The Department of Political Science and the Institute for European Studies of the Vrije Universiteit Brussel (VUB) are hiring four PhD researchers for several projects on democratic governance.
• Holder of a Master degree in Political Science or related field in Social Sciences and Humanities. Last year students are encouraged to apply, at the condition that they obtain their MA-degree before the start of the scholarship; i.e. October 1st, 2018.
• A good command of English, both in writing and speaking.
• Specific skills are required for each of the research themes (see below) Offer The PhD grants are for four years. You will become an actively contributing member of the VUB’s Strategic Research programme on ‘Evaluating Democratic Governance in Europe’ and of the interuniversity Excellence of Science Project on ‘Representation and Democratic Resentment’.
Starting date is October 1st, 2018.
Deadline for applications is June 30, 2018.
Questions regarding the PhD scholarships can be addressed to professor Kris Deschouwer (Kris.Deschouwer@vub.be).
Applications should include:
• a letter of motivation clearly indicating for which of the theme(s) you are applying
• a full CV (including degrees obtained for each study year, the title of your MA-thesis, and, when applicable, a list of publications, relevant courses taken, and conference presentations)
• a project outline, including a central research question and research design (maximum two pages); if you apply for several of the themes, a project outline for each of them is needed
Theme 1 - Democratic myopia and the environment/climate/sustainable development We invite projects that investigate the causes and consequences of “democratic myopia” in Europe as regards environmental and/or climate policy. Democratic myopia here refers to the institutionally in-built tensions between short-term election cycles of democratic governance systems (generally 4-5 years) and the long-term nature of important environmental challenges such as climate change and the management of natural lands/resources. How can democracy be shaped so that long-term challenges such as environmental degradation, environmental restoration/conservation, and climate change can be effectively addressed? We are interested in project proposals that help us understand and manage the dynamics of the tensions inherent in democratic system. Projects should therefore examine the political, institutional and other conditions that foster or relieve this tension (e.g. participatory mechanisms, innovative management/democratic practices, etc.) or may actually compound it. Projects may investigate single case studies or take a comparative perspective (e.g. across different countries) and may explore democratic myopia at different levels of governance, including the supranational EU level (e.g. links to the EU reform debate). A strong European angle is a prerequisite, as is an empirical focus on environmental/climate policy. Specific requirements for PhD candidates: none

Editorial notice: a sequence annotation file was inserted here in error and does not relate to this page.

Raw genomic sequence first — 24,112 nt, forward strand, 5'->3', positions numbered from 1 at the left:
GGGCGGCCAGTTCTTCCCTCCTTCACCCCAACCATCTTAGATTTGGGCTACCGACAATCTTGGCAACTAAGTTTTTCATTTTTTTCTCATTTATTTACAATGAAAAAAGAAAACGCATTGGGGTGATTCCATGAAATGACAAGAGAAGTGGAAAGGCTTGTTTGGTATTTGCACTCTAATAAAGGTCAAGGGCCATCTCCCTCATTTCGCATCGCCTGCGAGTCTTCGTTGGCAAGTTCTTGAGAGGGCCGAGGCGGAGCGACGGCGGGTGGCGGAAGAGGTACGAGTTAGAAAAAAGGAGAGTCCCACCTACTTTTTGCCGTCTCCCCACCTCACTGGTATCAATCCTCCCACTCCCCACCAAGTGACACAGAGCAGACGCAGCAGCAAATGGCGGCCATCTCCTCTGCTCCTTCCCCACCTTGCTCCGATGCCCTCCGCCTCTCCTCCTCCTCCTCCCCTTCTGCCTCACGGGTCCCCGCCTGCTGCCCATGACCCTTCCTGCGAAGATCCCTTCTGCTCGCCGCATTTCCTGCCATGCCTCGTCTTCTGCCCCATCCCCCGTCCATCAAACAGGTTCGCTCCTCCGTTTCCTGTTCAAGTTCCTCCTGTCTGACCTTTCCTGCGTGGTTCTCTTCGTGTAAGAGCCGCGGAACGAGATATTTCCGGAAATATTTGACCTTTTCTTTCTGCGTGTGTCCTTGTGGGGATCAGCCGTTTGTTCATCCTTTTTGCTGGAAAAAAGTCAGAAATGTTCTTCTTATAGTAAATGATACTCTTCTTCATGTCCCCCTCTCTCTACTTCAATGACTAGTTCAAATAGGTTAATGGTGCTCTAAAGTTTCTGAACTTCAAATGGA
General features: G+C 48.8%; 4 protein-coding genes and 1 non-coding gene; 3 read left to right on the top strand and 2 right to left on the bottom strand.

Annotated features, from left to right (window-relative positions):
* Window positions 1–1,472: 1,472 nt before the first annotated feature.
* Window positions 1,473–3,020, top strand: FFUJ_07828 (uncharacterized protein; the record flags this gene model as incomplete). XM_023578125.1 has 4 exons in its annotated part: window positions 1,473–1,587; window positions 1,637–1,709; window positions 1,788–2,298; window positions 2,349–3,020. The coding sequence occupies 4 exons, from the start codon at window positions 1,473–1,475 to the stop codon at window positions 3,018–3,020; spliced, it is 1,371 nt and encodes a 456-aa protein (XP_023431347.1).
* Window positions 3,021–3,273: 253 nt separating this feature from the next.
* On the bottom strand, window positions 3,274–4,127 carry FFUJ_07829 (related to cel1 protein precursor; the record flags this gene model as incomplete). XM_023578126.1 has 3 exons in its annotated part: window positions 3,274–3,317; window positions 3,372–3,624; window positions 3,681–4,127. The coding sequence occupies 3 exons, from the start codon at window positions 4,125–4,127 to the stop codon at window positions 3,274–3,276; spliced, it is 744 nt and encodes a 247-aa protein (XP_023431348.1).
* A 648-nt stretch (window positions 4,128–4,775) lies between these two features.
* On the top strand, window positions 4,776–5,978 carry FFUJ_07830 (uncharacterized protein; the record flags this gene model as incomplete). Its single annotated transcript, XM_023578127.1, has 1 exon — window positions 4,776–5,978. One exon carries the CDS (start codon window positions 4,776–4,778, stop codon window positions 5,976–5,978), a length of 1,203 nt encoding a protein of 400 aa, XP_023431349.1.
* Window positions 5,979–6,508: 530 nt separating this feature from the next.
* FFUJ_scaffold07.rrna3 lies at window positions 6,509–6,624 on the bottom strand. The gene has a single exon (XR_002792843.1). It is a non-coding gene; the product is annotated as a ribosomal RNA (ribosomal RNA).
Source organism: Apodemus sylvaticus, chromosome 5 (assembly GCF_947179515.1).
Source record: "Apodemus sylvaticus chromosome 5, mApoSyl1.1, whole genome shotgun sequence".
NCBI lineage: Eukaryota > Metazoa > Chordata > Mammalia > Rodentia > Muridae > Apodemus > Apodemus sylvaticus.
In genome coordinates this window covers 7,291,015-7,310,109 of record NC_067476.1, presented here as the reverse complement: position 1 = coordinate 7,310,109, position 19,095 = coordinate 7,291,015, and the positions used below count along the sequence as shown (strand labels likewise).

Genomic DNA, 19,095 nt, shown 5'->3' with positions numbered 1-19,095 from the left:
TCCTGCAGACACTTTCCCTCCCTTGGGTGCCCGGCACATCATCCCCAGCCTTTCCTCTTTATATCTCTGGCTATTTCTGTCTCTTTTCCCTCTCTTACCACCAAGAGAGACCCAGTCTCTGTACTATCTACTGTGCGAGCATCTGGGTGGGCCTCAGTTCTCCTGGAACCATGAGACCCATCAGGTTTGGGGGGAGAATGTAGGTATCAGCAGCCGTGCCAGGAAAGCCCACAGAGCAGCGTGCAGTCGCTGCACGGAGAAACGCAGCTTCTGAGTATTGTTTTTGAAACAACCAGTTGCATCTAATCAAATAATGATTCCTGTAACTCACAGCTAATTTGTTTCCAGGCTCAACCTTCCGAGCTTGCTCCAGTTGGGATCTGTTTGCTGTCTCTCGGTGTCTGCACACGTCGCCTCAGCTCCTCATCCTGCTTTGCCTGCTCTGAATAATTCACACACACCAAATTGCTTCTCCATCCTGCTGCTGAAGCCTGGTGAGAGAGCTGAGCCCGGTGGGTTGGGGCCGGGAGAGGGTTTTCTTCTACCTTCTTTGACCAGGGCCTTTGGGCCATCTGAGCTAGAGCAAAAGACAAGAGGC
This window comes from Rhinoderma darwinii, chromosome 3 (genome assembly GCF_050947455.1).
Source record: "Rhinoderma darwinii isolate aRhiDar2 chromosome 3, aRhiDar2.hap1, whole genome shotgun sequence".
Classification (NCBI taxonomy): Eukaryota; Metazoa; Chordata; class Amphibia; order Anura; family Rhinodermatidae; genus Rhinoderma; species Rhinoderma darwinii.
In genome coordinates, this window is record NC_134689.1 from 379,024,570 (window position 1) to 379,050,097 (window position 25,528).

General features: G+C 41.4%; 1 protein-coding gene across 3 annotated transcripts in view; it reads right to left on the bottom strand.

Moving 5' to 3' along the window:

Theme 2 - Brussels’ youth: enacting citizenship Projects under this theme seek to produce new insights into how young people in the Brussels Capital Region (Belgium) understand and enact citizenship. To this end, research is conducted on the relationship between political discourse on citizenship, the institutions that engage with such discourse (e.g., politics, law, police, education and media), and youngsters’ political performances, understood broadly as actions, events or forms of behaviour that demonstrate youngsters’ self-conscious relationship to what it means to be a citizen. Performances, in this sense, can range from participating in civic or political organisations, blogging, making consumer choices, to becoming a foreign fighter, endorsing the use of violence or engaging in violent manifestations The Brussels Capital Region makes for an interesting case: reflecting its multi-linguistic, multi-cultural and multi-ethnic character, Brussels features prominently in political discourse on citizenship, multiculturalism, violence and radicalization. We are particularly interested in the relationship between youngsters’ understandings of citizenship, their feelings of resentment, and their use or endorsement of violence. The project preferably draws on qualitative methodologies (interviews, focus groups, participant observation, field research, visual methodologies) but can rely on existing survey sources (i.e. the 2018 DEBEST school survey that taps into feelings of resentment). Specific requirements for PhD candidates: In order to conduct research in the Brussels region, the successful candidate masters at least Dutch or French (ideally both) and is willing to improve one’s command of the other language. Previous experience with qualitative methodologies is an asset.
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